Launch Event: Researching Alternative Worlds: New political orientations in Geography

The Official Launch of the Society and Space MSc Blog

4.00pm, Hepple Lecture Theatre, School of Geographical Science, University of Bristol

Register here

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On Wednesday 27th April, we will be officially launching the Society and Space MSc blog with a panel discussion event bringing together Society and Space alumni to discuss a common concern to all of their work – the role of academia in creating alternative social worlds. The Society and Space MSc Course is the principle Human Geography research training Master’s programme within the School of Geographical Sciences at the University of Bristol. As a Master’s degree that emphasises social and political theory, the programme trains students to think about social and cultural geographies from a critical perspective while also interrogating the political and ethical components inherent to these geographies. The programme has produced a range of alumni who have, in the course of their research, continue to contemplate and develop the issues, theories and debates they first encountered on the Master’s programme.

To officially launch the Society and Space blog, we have invited back Society and Space alumni – including James Ash, Emma Roe, Sam Kinsley, Nathan Eisenstadt, Owain Jones and Julian Brigstocke – to take part in a panel discussion centred upon pressing questions concerning our role as researchers in mapping alternative social worlds. What is the role of academic research in investigating, creating and sustaining alternative social worlds? When is academia useful and effective? What are we doing wrong, and what should we be doing more of?

Although a Master’s programme in Cultural Geography, the Society and Space MSc attracts students from a range of backgrounds and a variety of disciplines, such as journalism, English literature, philosophy, fine art and cultural studies. Due to the wide spectrum of backgrounds and interests of those who enrol in the course, as well as the dynamic nature of Human Geography as a subject, the contents covered in the Society and Space programme stimulate a range of conversations about the nature of sociality, the world we live in, and potential futures that may lie ahead of us. We expect that this diversity and broad outlook will be reflected in the work our speakers will present and the discussions that ensue. In addition to being a highly theoretical course, there is a strong, grounded political and ethical focus to the Master’s programme. Consequently, the issues debated, discussed and encountered throughout the Society and Space course are in direct conversation with ‘real’ issues – today’s hot topics and current political and ethical debates. In a context of austerity and the neoliberalisation of academia, the role of academia in researching and co-creating an alternative future is surely one such topic.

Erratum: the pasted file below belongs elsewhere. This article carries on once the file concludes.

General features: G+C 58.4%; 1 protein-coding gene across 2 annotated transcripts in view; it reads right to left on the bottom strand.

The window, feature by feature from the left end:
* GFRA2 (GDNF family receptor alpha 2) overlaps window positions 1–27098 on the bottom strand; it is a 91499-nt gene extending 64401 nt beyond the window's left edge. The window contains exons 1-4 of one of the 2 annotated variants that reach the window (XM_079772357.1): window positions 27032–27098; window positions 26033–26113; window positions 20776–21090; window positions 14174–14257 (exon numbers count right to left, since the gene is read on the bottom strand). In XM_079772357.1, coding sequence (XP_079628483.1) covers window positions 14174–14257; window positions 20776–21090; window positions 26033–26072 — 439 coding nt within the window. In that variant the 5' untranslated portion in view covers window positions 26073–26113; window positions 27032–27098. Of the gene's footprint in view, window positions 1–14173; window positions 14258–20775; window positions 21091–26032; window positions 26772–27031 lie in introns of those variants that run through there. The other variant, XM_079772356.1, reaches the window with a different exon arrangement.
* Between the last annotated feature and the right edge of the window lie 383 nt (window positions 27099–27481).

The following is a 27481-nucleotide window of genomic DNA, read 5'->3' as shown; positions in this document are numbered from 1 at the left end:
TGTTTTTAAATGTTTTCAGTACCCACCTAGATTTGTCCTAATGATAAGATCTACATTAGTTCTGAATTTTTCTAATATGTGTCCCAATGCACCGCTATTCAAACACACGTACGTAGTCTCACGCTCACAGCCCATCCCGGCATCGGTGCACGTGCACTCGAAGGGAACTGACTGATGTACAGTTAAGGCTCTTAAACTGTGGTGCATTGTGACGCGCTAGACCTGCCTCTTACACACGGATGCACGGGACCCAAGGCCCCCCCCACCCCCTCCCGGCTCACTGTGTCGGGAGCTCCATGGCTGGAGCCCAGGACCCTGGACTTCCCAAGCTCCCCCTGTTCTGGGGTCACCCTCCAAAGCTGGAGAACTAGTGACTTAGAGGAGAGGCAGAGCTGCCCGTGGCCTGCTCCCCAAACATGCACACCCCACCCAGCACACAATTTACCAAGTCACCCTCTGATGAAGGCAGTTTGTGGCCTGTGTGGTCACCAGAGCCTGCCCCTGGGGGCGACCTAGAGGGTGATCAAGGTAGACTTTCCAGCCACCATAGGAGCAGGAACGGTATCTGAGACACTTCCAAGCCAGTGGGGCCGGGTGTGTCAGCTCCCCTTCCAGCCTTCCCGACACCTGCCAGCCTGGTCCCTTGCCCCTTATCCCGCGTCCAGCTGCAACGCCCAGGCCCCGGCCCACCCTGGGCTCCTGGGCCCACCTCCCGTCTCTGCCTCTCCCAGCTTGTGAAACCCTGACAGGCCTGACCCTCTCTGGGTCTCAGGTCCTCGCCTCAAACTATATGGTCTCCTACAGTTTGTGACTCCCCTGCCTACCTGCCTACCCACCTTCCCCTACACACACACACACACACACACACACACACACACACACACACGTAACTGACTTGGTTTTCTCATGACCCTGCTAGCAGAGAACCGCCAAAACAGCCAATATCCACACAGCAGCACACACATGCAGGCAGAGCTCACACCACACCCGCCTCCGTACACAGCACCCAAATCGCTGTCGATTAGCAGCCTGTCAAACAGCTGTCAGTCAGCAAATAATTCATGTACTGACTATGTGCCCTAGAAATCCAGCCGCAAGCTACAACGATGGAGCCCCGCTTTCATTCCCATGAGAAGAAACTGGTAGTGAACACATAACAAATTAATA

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For a taste of the themes that the panel discussion will traverse, please have a look at abstracts provided by some of our panellists:

Dr James Ash, University of Newcastle

In this short reflection I offer one way of thinking about how we frame social science research questions. In doing so I want to caution against approaches which, however well meaning, centre on ‘big’ problems, framed in a general sense in relation to the concept of world. While issues such as climate change, poverty, homelessness and debt, amongst myriad others are undoubtedly real, there is an issue when assuming that a set of general problems are experienced within a shared horizon of meaning that is implied in the use of the term world. Rather than framing social problems in terms of big or small, or general or particular, I want to argue that such problems can be more productively framed in terms of what Simondon terms the abstract and the concrete. Drawing upon vignettes from the research design of an ESRC project on debt and digital interfaces, I demonstrate how Simondon’s work can be applied to specific societal problems.